Reflecting on the past year, the JISA president said that while the impact on private schools and their cadre of students has been quite negative, there is hope for the sector.
“If I should think of one word, I would think of the word turbulent. It has been quite turbulent, we’re very concerned about our children and the impact this has had on them,” Wilson said.
“We are waiting to see what it is that will happen in the next few weeks in regard to the vaccination coming in. From what I’ve seen in the media, by June, teachers should be vaccinated. Actually, I think that is the most hopeful bit that is out there right now ... . So we’re hoping to have a more stable new normal come September, and I am speaking to the entire education system and not just the private schools,” she added.
The Government has said that teachers and other persons essential to the operations of schools will be included in the priority category for COVID-19 vaccination.
Wilson said JISA, which represents 150 of the estimated 600 private schools in Jamaica, ranging from kindergarten to tertiary levels, has written to the Government asking for teachers in private institutions to be added to the priority list. She said JISA has been told that this is under consideration.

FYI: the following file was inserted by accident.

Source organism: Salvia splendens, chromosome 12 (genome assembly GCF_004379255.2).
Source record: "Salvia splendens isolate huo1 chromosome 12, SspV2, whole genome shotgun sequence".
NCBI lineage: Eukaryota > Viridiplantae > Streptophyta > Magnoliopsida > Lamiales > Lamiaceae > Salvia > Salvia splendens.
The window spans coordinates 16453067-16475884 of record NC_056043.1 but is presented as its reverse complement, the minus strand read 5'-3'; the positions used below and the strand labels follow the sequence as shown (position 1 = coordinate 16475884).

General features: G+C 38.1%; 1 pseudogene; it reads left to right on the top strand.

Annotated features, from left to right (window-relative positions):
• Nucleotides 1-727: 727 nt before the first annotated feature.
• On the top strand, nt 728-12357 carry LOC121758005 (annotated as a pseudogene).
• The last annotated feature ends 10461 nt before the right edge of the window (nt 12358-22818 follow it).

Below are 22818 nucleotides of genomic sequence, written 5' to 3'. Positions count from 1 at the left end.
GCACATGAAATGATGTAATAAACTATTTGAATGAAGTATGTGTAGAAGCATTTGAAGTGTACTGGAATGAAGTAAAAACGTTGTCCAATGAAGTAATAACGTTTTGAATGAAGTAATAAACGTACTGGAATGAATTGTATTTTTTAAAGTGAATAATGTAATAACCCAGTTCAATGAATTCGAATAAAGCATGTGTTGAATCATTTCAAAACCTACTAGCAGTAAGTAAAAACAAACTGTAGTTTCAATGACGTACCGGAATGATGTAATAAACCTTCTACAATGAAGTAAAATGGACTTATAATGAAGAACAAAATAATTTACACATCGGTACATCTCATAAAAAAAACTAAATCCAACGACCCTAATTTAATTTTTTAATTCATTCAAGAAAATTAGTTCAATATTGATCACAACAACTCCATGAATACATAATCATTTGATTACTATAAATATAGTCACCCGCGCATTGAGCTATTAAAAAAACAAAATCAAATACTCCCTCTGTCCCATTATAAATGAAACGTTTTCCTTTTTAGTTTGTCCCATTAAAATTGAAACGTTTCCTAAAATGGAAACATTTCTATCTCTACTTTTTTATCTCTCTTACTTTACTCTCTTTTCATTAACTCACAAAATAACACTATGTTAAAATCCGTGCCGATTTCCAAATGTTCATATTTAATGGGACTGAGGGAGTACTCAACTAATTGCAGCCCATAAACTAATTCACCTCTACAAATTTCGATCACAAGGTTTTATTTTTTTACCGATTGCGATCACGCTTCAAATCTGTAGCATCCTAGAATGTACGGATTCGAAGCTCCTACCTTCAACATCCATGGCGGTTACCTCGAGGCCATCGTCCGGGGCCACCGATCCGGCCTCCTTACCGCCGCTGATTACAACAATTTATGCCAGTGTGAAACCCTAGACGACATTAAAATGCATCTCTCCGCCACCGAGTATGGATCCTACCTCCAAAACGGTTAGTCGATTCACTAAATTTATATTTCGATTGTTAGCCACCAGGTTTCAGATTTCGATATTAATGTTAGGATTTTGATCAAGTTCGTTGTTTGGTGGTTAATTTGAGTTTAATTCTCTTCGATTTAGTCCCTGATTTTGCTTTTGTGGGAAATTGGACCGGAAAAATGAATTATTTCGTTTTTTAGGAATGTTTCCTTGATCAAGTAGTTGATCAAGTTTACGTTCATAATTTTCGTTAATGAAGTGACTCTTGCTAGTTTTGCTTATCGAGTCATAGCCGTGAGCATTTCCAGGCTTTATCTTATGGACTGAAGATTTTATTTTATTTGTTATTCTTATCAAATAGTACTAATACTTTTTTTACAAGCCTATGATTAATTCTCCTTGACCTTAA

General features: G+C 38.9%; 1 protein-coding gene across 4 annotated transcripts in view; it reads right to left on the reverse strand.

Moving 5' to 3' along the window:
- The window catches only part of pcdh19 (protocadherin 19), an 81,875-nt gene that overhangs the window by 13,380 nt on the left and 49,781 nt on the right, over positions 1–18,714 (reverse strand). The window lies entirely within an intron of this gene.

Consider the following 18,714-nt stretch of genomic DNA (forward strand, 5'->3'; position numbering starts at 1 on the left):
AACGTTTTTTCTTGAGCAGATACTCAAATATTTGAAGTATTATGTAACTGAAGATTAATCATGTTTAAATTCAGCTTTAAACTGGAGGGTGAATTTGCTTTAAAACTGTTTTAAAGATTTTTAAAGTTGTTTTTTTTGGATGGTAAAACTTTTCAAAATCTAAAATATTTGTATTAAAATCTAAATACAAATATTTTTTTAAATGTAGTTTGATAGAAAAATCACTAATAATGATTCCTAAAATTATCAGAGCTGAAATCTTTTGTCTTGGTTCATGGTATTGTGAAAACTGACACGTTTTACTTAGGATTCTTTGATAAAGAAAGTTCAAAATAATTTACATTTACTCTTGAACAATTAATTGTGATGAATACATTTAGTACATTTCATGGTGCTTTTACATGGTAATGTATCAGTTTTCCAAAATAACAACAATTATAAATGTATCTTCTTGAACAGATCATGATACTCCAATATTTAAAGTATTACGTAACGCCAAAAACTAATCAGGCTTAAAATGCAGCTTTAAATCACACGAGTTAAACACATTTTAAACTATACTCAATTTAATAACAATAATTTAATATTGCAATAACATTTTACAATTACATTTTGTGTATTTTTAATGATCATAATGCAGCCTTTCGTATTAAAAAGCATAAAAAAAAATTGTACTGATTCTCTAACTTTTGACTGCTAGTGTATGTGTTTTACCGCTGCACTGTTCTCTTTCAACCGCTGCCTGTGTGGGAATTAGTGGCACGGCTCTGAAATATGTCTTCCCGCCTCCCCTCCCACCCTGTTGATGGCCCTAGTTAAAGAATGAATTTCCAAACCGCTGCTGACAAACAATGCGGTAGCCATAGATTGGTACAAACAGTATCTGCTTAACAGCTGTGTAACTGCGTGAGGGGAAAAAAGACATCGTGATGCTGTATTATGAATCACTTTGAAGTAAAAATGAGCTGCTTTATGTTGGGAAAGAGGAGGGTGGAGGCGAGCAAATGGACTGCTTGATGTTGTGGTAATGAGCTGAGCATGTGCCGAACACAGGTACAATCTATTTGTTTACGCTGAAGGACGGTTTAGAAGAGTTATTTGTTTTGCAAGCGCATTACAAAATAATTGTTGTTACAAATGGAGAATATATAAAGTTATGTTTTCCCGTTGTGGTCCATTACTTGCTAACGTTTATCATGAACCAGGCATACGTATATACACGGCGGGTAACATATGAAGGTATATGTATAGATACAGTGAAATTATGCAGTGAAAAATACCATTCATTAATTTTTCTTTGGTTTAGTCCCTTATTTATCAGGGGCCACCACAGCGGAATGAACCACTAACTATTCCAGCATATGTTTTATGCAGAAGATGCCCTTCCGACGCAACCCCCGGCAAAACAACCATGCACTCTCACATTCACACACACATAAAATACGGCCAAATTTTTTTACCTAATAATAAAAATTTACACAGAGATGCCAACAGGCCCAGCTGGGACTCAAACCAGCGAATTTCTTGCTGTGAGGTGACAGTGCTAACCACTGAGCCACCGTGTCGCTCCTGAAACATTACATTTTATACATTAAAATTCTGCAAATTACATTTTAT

Despite the well-documented struggles of the past year, there have been some positives, Wilson told The Sunday Gleaner.
“A major positive is the innovation that has happened in education. Innovation has been happening in other industries, but innovation has not been as fast or as extensive in education. So a classroom a hundred years ago looks typically like what a classroom would have looked like pre-COVID, but since COVID, we have had no choice but to innovate in order to continue to serve our children, and I think that is a huge step.